In the fall of 2010 I was in my first year at UC Hastings College of the Law when I started to panic. It was not the soul-crushing workload or the hypercompetitive environment that fuelled my anxiety but the weekly articles being published by national newspapers questioning the value of a legal education. Every aspect of law school was put under the microscope: Was three years too long? Were courses really preparing students to practice law? Was the cost of law school a sound investment, or a money pit? Though some students found motivation in this uncertainty, others decided to cut their losses and drop out. I looked for a happy medium, and began to craft an approach that would somehow allow me to leave law school early to save money but still fulfill my goal of getting a JD.
I began scouring the academic regulations and discovered that, with the right strategic moves, I could petition to take part in an independently organized one-year LLM program that would be credited toward JD completion. Also, I learned that during the time I was earning my master of laws degree, I would not
be required to pay UC Hastings tuition - a $50,000 savings! So, at the start of my second year at Hastings, I began applying to programs in emerging markets, which would extend the scope of my past international experience in developed markets such as the United States and Western Europe.
While I waited for responses to my application, I went into overdrive to complete all of my UC Hastings graduation requirements by the end of the academic year, taking seven courses a semester. Then I could graduate with a combined JD/LLM in three years, instead of the usual four or five.
In the spring semester of my second year, I learned that I was accepted to my first-choice school: the University of Cape Town. South Africa straddles the line between developed and emerging markets and has a mixed legal culture that applies not just the principles of English common law but also African customary law and Islamic law. I felt that developing an appreciation for mixed approaches to the law was essential to my career ambitions. Additionally, UCT is the number-one university on the entire African continent - not just sub-Saharan - and the only African university included in the Times Higher Education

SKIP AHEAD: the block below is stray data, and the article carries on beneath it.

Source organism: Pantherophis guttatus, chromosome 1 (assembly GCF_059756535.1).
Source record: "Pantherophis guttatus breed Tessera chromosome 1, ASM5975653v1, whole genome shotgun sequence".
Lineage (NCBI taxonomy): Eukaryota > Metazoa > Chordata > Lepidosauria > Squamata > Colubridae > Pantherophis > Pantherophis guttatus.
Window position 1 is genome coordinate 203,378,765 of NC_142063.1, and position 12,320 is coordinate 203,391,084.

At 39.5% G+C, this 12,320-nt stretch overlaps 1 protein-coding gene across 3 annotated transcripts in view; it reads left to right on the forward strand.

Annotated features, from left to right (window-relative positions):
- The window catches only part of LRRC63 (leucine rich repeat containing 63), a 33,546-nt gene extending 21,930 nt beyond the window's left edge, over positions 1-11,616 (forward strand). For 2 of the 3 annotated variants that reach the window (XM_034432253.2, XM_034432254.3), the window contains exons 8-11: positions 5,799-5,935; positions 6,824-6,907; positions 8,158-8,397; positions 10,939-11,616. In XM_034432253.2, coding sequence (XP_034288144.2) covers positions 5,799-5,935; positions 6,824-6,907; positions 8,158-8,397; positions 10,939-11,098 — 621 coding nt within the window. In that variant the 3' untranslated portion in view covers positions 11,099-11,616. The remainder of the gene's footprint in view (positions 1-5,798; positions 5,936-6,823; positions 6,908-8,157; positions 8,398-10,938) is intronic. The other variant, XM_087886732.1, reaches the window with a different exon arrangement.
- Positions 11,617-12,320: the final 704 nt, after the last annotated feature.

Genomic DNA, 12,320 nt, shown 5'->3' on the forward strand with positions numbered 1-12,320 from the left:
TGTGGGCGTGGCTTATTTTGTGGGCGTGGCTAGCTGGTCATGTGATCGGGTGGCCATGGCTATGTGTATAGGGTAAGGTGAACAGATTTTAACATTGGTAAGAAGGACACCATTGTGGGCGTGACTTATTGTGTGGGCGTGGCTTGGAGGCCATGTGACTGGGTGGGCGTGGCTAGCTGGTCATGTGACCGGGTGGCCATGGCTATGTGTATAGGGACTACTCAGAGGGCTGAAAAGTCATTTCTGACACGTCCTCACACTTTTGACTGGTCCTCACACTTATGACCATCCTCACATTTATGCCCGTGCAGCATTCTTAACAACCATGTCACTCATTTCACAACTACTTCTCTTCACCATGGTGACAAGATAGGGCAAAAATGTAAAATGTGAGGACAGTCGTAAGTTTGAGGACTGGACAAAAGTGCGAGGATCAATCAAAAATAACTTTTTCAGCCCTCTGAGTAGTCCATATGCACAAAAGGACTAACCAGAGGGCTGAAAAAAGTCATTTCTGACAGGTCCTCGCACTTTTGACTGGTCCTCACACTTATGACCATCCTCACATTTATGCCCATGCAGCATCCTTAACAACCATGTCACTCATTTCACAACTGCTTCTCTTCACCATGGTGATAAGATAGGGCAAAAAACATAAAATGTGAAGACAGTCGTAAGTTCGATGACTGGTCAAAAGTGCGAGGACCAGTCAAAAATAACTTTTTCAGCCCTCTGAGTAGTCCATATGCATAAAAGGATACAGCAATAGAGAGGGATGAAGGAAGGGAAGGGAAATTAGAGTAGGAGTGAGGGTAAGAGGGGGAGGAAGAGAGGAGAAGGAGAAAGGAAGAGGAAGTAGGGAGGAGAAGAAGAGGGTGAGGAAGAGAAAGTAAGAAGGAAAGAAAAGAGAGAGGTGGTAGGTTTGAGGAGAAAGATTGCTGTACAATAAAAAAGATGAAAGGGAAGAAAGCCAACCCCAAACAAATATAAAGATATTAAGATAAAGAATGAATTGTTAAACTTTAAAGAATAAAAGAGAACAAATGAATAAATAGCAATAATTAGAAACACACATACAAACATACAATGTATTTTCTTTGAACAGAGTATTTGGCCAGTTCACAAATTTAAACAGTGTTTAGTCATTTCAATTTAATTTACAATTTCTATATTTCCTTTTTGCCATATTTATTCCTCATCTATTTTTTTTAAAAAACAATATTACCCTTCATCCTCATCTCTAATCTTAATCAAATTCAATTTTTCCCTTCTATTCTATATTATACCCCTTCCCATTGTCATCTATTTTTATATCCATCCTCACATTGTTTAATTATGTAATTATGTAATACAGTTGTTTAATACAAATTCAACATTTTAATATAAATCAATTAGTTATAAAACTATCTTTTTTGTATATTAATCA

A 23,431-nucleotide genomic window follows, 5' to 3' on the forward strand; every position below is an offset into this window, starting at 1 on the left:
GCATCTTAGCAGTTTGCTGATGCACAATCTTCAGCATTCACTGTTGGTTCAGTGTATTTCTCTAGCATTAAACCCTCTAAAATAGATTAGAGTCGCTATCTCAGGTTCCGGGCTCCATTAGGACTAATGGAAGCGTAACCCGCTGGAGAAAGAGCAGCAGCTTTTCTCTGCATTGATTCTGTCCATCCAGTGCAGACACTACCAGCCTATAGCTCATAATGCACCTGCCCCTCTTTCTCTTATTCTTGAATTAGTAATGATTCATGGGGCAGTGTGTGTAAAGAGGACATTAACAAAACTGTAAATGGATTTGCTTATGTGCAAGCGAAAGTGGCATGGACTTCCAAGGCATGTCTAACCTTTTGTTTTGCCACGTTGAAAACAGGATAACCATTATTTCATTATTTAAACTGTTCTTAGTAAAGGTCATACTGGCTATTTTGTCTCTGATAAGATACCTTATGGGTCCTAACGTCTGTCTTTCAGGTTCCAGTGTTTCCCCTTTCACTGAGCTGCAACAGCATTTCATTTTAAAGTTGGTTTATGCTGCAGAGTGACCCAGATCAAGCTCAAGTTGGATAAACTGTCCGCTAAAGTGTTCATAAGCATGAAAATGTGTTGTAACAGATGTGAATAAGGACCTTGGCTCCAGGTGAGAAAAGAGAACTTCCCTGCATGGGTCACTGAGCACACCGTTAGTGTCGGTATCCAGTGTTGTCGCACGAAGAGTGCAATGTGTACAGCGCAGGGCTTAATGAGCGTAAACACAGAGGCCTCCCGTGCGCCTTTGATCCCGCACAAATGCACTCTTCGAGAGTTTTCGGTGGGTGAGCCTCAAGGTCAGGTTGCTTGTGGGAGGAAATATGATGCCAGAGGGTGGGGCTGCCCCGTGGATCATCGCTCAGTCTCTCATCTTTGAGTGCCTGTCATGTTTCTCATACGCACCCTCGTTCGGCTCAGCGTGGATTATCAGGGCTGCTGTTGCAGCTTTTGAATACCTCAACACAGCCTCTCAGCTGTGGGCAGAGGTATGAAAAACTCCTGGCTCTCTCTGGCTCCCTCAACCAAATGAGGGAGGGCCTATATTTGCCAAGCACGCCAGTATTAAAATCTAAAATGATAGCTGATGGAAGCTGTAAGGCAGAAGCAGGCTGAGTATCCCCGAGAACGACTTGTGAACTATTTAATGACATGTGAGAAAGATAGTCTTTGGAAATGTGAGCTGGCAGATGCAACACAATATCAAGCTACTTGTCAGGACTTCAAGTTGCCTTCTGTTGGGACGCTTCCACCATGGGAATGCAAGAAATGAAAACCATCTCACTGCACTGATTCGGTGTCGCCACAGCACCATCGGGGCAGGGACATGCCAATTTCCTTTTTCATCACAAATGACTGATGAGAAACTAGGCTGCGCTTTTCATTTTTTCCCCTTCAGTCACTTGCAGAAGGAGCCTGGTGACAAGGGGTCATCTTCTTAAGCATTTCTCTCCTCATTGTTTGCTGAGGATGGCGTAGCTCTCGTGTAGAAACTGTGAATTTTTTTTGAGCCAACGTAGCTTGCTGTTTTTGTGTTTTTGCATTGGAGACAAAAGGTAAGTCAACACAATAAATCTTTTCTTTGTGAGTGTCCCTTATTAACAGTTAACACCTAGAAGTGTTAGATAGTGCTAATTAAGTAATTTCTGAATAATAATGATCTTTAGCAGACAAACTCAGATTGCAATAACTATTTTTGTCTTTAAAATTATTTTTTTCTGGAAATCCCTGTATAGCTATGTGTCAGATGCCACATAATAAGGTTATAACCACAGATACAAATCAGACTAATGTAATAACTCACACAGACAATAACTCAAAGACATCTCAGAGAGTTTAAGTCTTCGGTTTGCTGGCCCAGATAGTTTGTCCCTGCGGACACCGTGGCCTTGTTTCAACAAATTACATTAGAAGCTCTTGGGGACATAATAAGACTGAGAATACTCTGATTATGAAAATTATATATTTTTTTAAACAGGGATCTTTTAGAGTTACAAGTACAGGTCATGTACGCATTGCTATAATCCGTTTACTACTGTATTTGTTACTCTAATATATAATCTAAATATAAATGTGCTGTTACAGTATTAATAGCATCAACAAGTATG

top 200 worldwide list.
I was over the moon that my escape plan was taking form and immediately sought approval from UC Hastings. I emailed professors for letters of support, drafted a persuasive proposal outlining the diverse courses I could access, and lobbied the global programs and academic deans. No one at UC Hastings had previously completed an LLM program in Africa, but one month before the semester ended, I received permission to go. Within the next five weeks I moved out of my San Francisco apartment and landed in Cape Town.
Cape Town is remarkably similar to San Francisco: It sits on a bay, has easy access to world-class vineyards, is serious about its coffee, and emphasizes healthy living. Also, the University of Cape Town is akin to UC Berkeley - my undergraduate alma mater - with its grand main library and emphasis on encouraging cutting-edge research. I made sure to take courses that gave me specific African-market knowledge (such as law and regional integration in Africa, and Chinese law and investments in Africa), with students from all over the continent who were passionate about how the rule of law could shape their societies.
Although I missed cap-and-gown fittings in San Francisco, job offers, and graduation parties, I was still immensely satisfied with the experiences I had created for myself: learning about the African legal regime, swimming with wild penguins at the tip of Africa, and meeting legal professionals from India to Scandinavia. Along the way, I also found my legal niche - corporate-compliance management, particularly laws against bribery and corruption. Most important, I realized that the media soothsayers had been wrong: Law school indeed had value, as I learned to be an advocate for myself, as well as jump-start my legal career.
Hilary Briscoe is studying for the New York bar exam.